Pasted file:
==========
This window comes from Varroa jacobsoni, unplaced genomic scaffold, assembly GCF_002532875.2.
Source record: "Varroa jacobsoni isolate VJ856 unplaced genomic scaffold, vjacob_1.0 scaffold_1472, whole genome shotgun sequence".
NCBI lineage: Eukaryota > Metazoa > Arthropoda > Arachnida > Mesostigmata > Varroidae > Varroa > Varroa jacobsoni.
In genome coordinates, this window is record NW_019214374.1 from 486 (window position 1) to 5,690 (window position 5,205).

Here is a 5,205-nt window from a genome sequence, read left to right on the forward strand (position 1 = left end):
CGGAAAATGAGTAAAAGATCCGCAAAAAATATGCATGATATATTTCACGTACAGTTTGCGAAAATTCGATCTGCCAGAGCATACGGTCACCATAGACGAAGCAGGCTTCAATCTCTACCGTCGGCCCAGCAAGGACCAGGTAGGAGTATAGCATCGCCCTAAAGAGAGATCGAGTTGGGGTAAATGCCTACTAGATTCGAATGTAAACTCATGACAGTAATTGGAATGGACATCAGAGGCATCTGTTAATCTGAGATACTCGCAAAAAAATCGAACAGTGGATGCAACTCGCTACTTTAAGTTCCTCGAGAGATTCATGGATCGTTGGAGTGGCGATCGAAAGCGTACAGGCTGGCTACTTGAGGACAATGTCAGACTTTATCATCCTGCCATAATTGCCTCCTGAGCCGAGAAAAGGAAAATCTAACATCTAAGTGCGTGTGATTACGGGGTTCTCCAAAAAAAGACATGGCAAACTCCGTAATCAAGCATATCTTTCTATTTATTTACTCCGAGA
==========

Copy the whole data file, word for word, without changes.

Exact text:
This window comes from Varroa jacobsoni, unplaced genomic scaffold, assembly GCF_002532875.2.
Source record: "Varroa jacobsoni isolate VJ856 unplaced genomic scaffold, vjacob_1.0 scaffold_1472, whole genome shotgun sequence".
NCBI lineage: Eukaryota > Metazoa > Arthropoda > Arachnida > Mesostigmata > Varroidae > Varroa > Varroa jacobsoni.
In genome coordinates, this window is record NW_019214374.1 from 486 (window position 1) to 5,690 (window position 5,205).

Here is a 5,205-nt window from a genome sequence, read left to right on the forward strand (position 1 = left end):
CGGAAAATGAGTAAAAGATCCGCAAAAAATATGCATGATATATTTCACGTACAGTTTGCGAAAATTCGATCTGCCAGAGCATACGGTCACCATAGACGAAGCAGGCTTCAATCTCTACCGTCGGCCCAGCAAGGACCAGGTAGGAGTATAGCATCGCCCTAAAGAGAGATCGAGTTGGGGTAAATGCCTACTAGATTCGAATGTAAACTCATGACAGTAATTGGAATGGACATCAGAGGCATCTGTTAATCTGAGATACTCGCAAAAAAATCGAACAGTGGATGCAACTCGCTACTTTAAGTTCCTCGAGAGATTCATGGATCGTTGGAGTGGCGATCGAAAGCGTACAGGCTGGCTACTTGAGGACAATGTCAGACTTTATCATCCTGCCATAATTGCCTCCTGAGCCGAGAAAAGGAAAATCTAACATCTAAGTGCGTGTGATTACGGGGTTCTCCAAAAAAAGACATGGCAAACTCCGTAATCAAGCATATCTTTCTATTTATTTACTCCGAGA